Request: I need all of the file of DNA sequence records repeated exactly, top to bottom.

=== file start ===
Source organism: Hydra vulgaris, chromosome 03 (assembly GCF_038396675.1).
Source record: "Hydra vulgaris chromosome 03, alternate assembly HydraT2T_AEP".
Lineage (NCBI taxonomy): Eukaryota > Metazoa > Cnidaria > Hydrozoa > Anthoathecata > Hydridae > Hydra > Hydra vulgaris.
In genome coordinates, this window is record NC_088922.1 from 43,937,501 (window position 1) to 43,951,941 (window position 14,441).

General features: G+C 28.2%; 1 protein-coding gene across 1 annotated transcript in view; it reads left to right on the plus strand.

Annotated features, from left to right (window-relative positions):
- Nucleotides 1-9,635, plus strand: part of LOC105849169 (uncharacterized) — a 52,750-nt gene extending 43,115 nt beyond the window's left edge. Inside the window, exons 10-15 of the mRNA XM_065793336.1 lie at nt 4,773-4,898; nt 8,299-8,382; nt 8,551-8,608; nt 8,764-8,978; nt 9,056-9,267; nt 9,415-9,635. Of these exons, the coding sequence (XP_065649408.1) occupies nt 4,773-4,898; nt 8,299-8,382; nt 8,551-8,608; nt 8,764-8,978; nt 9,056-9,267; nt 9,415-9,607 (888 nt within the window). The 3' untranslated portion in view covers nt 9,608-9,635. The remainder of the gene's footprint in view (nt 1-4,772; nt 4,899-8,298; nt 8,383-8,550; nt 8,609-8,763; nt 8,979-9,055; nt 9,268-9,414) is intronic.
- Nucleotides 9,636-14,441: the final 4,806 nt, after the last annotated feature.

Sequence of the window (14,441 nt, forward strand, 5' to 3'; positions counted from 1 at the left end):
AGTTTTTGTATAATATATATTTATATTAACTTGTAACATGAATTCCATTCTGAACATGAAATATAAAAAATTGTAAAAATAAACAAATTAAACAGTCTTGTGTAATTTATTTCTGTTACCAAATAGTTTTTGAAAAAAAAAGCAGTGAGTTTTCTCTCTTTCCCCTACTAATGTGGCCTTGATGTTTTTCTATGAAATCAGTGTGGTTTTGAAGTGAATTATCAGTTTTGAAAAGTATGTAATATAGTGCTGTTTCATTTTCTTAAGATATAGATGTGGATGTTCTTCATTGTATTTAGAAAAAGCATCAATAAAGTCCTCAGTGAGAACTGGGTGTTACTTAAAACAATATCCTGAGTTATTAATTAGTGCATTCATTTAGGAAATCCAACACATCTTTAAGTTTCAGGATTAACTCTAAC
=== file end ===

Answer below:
Source organism: Hydra vulgaris, chromosome 03 (assembly GCF_038396675.1).
Source record: "Hydra vulgaris chromosome 03, alternate assembly HydraT2T_AEP".
Lineage (NCBI taxonomy): Eukaryota > Metazoa > Cnidaria > Hydrozoa > Anthoathecata > Hydridae > Hydra > Hydra vulgaris.
In genome coordinates, this window is record NC_088922.1 from 43,937,501 (window position 1) to 43,951,941 (window position 14,441).

General features: G+C 28.2%; 1 protein-coding gene across 1 annotated transcript in view; it reads left to right on the plus strand.

Annotated features, from left to right (window-relative positions):
- Nucleotides 1-9,635, plus strand: part of LOC105849169 (uncharacterized) — a 52,750-nt gene extending 43,115 nt beyond the window's left edge. Inside the window, exons 10-15 of the mRNA XM_065793336.1 lie at nt 4,773-4,898; nt 8,299-8,382; nt 8,551-8,608; nt 8,764-8,978; nt 9,056-9,267; nt 9,415-9,635. Of these exons, the coding sequence (XP_065649408.1) occupies nt 4,773-4,898; nt 8,299-8,382; nt 8,551-8,608; nt 8,764-8,978; nt 9,056-9,267; nt 9,415-9,607 (888 nt within the window). The 3' untranslated portion in view covers nt 9,608-9,635. The remainder of the gene's footprint in view (nt 1-4,772; nt 4,899-8,298; nt 8,383-8,550; nt 8,609-8,763; nt 8,979-9,055; nt 9,268-9,414) is intronic.
- Nucleotides 9,636-14,441: the final 4,806 nt, after the last annotated feature.

Sequence of the window (14,441 nt, forward strand, 5' to 3'; positions counted from 1 at the left end):
AGTTTTTGTATAATATATATTTATATTAACTTGTAACATGAATTCCATTCTGAACATGAAATATAAAAAATTGTAAAAATAAACAAATTAAACAGTCTTGTGTAATTTATTTCTGTTACCAAATAGTTTTTGAAAAAAAAAGCAGTGAGTTTTCTCTCTTTCCCCTACTAATGTGGCCTTGATGTTTTTCTATGAAATCAGTGTGGTTTTGAAGTGAATTATCAGTTTTGAAAAGTATGTAATATAGTGCTGTTTCATTTTCTTAAGATATAGATGTGGATGTTCTTCATTGTATTTAGAAAAAGCATCAATAAAGTCCTCAGTGAGAACTGGGTGTTACTTAAAACAATATCCTGAGTTATTAATTAGTGCATTCATTTAGGAAATCCAACACATCTTTAAGTTTCAGGATTAACTCTAAC